by James Bovard
The Trump administration is threatening to sue John Bolton for unauthorized disclosures in his new book dishing dirt on Trump from their private discussions when Bolton was National Security Advisor. Bolton, who has a long history as a slippery warmongering fanatic, signed a Non-Disclosure Agreement and the Trump administration claims he violates it. The uproar around Bolton’s book should awaken Americans to the Iron Curtain around the federal government, shrouding everything from economic policy to the furtive plans for toppling foreign regimes.
The federal government is creating trillions of pages of new secrets every year. The total number of new secrets each year is equivalent to “20 million four-drawer filing cabinets filled with double-spaced text on paper,” the Washington Post reported. If those filing cabinets were laid end to end, they would stretch almost to the moon. The feds have accumulated the equivalent of hundreds of pages of secrets for each American household, blighting any hope for citizens to learn of their rulers’ rascality.
Since the 1990s, the number of classified documents annually created by federal agencies increased more than tenfold. In 2004, Rep. Chris Shays (R-Conn.) derided the federal classification system as “incomprehensibly complex” and “so bloated it often does not distinguish between the critically important and the comically irrelevant.” The New York Times reported in 2005 that federal agencies were “classifying documents at the rate of 125 a minute as they create new categories of semi-secrets bearing vague labels like ‘sensitive security information.’” That last category is a favorite of the Transportation Security Administration, which works overtime to prevent Americans from learning the official rationales for squeezing their butts and boobs at airport checkpoints.
The same secrecy default that is entangling Bolton’s book is also covering up the names of companies and nonprofits that have received more than $500 billion in Paycheck Protection Program loans. Treasury Secretary Steven Mnuchin announced this week that the Trump administration will refuse to disclose the names of the recipients of PPP windfalls because the loan amounts are “proprietary” and “confidential.”
The Trump administration double-crossed both Congress and the media, since officials had previously pledged to disclose the information. As the Associated Press reported, “Asked previously by news organizations for information on the companies receiving loans, the Small Business Administration has said it’s too consumed by the urgent effort of helping small businesses through the economic downturn to provide the data. It said specific loan data may be released ‘in the near future.’” “Spending so fast we can’t explain what we are doing” is not a reassuring defense for the SBA, which has been notorious for almost half a century for boondoggles and favoritism.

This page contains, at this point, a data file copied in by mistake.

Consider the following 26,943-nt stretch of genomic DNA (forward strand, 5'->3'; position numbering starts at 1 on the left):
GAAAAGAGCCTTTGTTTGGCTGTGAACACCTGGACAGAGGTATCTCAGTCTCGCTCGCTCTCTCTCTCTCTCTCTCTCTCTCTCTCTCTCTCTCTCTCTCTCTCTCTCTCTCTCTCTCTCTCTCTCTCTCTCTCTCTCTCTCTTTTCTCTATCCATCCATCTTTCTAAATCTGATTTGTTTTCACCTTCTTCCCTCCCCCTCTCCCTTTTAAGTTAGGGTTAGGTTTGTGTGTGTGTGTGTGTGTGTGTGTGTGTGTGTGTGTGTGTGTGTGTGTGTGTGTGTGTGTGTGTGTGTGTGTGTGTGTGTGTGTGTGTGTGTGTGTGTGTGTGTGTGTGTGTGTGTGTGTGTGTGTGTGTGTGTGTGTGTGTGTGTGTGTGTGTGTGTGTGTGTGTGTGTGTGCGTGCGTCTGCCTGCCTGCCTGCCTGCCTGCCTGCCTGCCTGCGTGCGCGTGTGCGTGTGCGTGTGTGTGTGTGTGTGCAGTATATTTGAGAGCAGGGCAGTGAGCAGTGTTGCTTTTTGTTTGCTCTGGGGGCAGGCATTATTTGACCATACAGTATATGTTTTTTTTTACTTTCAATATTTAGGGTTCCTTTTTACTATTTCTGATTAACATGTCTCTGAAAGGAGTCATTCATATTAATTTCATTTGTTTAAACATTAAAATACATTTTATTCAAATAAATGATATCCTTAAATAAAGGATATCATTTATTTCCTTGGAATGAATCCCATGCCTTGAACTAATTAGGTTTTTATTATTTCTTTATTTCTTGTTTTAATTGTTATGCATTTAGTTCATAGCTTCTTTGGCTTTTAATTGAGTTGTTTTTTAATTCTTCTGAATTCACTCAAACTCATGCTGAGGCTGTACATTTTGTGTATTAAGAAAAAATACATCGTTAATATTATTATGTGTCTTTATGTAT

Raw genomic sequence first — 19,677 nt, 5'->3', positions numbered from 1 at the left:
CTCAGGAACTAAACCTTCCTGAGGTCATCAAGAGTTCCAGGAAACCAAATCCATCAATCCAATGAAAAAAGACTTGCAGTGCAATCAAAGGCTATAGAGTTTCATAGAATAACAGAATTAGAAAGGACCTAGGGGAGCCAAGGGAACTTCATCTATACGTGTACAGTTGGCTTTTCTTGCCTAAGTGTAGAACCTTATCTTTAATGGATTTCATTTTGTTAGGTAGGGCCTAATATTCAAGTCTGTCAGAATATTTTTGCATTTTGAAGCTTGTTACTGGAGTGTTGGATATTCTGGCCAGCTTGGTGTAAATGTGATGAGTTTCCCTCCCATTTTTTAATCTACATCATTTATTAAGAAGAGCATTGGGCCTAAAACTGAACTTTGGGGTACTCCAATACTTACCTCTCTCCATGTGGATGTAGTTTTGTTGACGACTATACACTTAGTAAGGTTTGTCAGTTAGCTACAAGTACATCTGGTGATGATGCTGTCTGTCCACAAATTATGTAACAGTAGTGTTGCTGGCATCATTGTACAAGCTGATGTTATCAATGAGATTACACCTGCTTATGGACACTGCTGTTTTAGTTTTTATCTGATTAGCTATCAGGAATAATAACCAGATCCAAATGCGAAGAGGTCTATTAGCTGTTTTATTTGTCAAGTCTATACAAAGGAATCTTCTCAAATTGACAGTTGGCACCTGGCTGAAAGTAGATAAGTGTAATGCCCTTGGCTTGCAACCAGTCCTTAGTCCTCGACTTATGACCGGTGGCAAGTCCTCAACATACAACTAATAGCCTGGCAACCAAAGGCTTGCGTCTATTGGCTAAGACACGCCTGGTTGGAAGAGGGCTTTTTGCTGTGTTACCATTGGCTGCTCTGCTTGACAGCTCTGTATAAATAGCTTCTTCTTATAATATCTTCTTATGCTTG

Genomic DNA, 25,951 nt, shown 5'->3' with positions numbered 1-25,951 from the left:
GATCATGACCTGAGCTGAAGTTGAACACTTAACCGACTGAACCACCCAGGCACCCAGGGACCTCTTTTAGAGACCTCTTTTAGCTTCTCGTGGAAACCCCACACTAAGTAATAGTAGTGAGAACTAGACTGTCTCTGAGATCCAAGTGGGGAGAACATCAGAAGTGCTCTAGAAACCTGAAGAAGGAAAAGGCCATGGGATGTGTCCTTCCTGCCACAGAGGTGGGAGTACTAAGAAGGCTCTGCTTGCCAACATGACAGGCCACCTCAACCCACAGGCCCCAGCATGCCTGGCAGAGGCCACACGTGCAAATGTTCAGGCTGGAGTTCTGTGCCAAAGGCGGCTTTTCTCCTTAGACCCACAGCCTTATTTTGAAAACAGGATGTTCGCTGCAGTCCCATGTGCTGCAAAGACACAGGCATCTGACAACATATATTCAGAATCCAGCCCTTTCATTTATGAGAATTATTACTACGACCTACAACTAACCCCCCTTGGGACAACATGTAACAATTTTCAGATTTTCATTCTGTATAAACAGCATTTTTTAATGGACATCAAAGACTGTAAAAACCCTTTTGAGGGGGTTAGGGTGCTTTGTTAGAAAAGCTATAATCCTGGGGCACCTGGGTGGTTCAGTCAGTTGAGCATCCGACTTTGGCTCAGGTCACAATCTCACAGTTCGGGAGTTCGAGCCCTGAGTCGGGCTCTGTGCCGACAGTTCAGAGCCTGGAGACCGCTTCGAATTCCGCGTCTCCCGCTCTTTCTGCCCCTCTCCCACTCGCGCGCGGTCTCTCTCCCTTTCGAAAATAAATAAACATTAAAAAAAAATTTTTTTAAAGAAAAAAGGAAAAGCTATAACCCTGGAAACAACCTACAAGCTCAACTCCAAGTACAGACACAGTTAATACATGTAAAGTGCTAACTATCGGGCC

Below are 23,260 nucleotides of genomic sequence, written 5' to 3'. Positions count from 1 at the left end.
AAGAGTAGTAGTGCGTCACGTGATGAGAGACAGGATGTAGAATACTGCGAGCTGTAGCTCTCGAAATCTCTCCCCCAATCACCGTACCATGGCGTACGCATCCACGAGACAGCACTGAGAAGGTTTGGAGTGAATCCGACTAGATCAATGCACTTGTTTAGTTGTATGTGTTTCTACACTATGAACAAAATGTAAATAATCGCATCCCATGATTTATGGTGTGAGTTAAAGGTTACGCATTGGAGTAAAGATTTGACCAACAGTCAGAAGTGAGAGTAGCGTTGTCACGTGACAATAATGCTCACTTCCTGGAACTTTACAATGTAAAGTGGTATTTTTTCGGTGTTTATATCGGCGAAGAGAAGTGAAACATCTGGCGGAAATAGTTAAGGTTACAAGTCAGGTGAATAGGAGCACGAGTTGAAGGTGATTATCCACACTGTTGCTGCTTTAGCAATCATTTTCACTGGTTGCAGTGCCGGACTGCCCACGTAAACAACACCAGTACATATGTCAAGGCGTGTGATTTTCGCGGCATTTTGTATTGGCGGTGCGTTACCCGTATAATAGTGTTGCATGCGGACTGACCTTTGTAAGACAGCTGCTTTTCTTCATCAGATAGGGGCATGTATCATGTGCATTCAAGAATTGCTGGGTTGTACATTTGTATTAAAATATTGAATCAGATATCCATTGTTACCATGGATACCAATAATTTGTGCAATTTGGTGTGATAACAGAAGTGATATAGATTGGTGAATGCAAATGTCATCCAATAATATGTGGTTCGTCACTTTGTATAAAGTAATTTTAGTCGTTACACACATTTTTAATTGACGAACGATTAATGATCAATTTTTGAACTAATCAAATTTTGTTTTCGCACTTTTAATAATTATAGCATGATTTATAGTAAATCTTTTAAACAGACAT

As Rep. Ben McAdams (D-UT) commented on Mnuchin’s secrecy dictate: “What part of ‘it’s taxpayer money’ does he not understand?” The list of nonprofit aid recipients could be especially inflammatory. Sen. Josh Hawley (R-MO) complained, “As far as we know, Planned Parenthood has taken $80 million in taxpayer money straight to the bank. It’s unacceptable and I won’t stop until I get answers.”
The power of the Federal Reserve has soared during the COVID crisis but average Americans don’t have a snowball’s chance in hell of learning the details of the Fed’s favors until long after insiders take their profits. As Kurt Schacht of the CFA Institute, the world’s largest association of investors, observed, “The Federal Reserve has quickly moved from being the lender of last resort for banks to what many feel is a lender of last resort to the entire U.S. economy…. Between Congress and the Federal Reserve, the government has committed more than $6 trillion to sustain the U.S. economy, an astounding price tag that surpasses all economic stimulus funding since the Great Depression.”
President Trump acts as if his COVID corporate handouts are entitled to total secrecy.
Trump also purged the Inspector Generals on the Pandemic Response Accountability Committee, which was supposed to oversee how federal funds were spent. Perhaps that will prevent Americans from learning whether the corporate relief policies are as incoherent and contradictory as the administration’s advice on wearing masks. Every president since Bill Clinton has helped gut the federal Freedom of Information Act, so that will provide little or no help in exposing COVID bailout racketeering.
Secrecy may be shrouding Trump effectively spending trillions of tax dollars for his reelection campaign to rev up the economy. The Treasury Department has a webpage warning people that if they receive emails “claiming to be from the Treasury Department and offering COVID-19 related grants or stimulus payments in exchange for personal financial information… please do not respond. These are scams.” Unfortunately, it is not a “scam” when financial insiders or corporations get secret benefits in return for campaign contributions to Trump or congressional wheeler-dealers.
COVID bailouts will likely remain secret until long after major economic damage is done. Attorney General Ramsey Clark warned in 1967, “Nothing so diminishes democracy as secrecy.” Earlier this year, federal judge Amy Berman Jackson declared, “If people don’t have the facts, democracy doesn’t work.”
But Republicans and Democrats in Washington have long since conspired to deny Americans the facts millions of times a year. If democracy depends on transparency, and government transparency is an illusion, then what is U.S. democracy? Unfortunately, secrecy and lying are often two sides of the same political coin.